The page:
The Jews who gathered in flaming torch-light at Yad Vashem on Holocaust Martyrs' and Heroes' Remembrance Day this year recollected, through personal testimony, music, and poetry, the children who perished in what will always remain an inconceivable tragedy, and an incomparable crime.
God promised Abraham, Isaac and Jacob that their children would be as the stars in the heavens. And so they were: the one-and-a-half-million little ones who died in the flames of the Holocaust. On this year's commemoration they were especially remembered; their names read aloud in the Knesset, and at ceremonies around the world.
But former Knesset speaker, Dov Shilansky, was unable to read out the names of those children he had known and played with, "who were sent to Auschwitz crying 'Mamele, Ich will leben' [Mummy, I want to live]."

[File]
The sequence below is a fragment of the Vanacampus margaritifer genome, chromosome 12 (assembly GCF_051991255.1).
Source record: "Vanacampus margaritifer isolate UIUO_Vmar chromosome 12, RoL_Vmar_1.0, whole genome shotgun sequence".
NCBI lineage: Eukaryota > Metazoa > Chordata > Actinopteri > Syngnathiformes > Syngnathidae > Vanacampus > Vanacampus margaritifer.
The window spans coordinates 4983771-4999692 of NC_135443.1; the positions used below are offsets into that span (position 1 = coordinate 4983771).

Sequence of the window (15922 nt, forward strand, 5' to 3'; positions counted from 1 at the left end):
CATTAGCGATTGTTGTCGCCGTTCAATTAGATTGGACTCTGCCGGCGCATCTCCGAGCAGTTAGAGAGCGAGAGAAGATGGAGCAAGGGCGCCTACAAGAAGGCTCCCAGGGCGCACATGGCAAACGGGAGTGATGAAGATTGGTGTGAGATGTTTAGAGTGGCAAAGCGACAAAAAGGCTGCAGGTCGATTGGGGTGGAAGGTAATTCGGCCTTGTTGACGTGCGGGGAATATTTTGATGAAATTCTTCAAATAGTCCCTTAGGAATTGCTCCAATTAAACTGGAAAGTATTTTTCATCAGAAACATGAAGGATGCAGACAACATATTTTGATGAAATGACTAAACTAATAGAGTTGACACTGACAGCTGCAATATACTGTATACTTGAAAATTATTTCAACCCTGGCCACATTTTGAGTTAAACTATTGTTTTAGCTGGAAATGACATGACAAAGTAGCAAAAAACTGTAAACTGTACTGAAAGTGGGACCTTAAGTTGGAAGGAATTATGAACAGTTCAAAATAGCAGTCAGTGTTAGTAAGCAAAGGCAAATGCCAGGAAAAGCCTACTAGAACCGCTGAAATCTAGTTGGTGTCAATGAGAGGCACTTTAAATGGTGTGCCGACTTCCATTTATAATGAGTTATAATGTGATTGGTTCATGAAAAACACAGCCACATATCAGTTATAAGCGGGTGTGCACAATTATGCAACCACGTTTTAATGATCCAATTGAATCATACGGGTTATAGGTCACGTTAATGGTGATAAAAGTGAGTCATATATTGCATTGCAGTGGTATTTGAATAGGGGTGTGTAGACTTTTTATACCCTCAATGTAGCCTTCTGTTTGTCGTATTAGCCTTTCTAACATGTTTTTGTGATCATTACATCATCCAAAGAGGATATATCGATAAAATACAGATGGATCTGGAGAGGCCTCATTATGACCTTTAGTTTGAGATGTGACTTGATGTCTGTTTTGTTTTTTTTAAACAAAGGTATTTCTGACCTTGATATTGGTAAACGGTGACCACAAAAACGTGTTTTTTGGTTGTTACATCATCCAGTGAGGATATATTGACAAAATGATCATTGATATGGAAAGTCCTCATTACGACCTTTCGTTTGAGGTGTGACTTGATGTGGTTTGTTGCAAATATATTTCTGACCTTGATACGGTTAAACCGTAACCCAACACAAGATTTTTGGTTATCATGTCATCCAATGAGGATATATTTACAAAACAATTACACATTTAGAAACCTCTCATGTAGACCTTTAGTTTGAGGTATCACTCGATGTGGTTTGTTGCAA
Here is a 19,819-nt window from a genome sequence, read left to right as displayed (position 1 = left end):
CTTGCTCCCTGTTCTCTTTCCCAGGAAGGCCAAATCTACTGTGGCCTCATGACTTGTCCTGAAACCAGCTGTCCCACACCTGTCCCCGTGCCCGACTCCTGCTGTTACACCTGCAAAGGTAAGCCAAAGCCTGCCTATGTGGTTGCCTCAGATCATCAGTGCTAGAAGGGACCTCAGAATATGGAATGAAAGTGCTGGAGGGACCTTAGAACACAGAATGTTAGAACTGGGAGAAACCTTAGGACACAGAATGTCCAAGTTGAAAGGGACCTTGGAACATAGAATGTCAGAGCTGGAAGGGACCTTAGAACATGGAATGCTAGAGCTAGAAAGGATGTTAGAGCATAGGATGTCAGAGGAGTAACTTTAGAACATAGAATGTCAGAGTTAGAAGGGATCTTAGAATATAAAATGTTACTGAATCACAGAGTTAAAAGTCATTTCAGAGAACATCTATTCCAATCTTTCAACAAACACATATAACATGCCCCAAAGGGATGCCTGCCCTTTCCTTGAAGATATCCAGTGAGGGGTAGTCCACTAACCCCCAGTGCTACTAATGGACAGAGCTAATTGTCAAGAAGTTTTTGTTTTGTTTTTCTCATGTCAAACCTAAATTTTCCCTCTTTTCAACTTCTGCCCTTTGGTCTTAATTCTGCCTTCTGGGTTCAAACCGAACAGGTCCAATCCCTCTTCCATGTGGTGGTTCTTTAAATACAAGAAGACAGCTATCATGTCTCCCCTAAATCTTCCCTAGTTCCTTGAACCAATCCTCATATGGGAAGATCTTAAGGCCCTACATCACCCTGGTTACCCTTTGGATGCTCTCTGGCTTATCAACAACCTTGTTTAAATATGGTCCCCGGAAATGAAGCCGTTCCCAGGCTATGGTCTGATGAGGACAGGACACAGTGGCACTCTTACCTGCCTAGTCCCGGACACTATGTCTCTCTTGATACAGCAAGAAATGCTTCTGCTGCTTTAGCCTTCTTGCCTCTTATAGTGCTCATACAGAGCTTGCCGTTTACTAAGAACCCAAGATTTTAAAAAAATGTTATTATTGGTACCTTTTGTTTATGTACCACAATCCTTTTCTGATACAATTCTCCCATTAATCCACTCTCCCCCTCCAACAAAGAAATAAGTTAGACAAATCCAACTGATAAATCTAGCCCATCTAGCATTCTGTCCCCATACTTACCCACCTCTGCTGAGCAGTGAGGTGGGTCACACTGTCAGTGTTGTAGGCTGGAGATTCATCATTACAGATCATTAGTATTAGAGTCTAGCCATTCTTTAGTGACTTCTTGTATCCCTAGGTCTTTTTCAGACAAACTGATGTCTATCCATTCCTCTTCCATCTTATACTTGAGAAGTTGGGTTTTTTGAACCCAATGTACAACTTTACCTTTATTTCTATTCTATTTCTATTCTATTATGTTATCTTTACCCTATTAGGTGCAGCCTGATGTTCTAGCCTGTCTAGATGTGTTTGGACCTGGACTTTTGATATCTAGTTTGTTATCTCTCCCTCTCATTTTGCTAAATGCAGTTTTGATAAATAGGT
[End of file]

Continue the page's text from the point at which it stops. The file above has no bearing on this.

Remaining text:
"The world heard," he declared, "and was silent."
Shevah Weiss, another former speaker, recalled how most of the children he had known in his Polish village were killed and hung on meat hooks in the local slaughterhouse.
There is no comprehending the evil that so brutally ripped away these hundreds of thousands of innocent lives. And there is no reckoning the wealth with which these children would have infused the Jewish people, and the world, had they been permitted to live their lives to the full.
Snuffed out at the very beginning, all that remains of the light they were intended to bring into the world is the flickering of 1,5 million "stars" in the void of darkness that cloaks the Children's Memorial at Yad Vashem, and the memories of the many-- brothers, sisters, neighbours, friends, and still a few parents--who can never forget.
For those who survived and came to Israel, today no longer all that young, the years since the Holocaust should have afforded a time of healing and peace. They have not. Those who have sowed in so many tears have yet to reap in joy.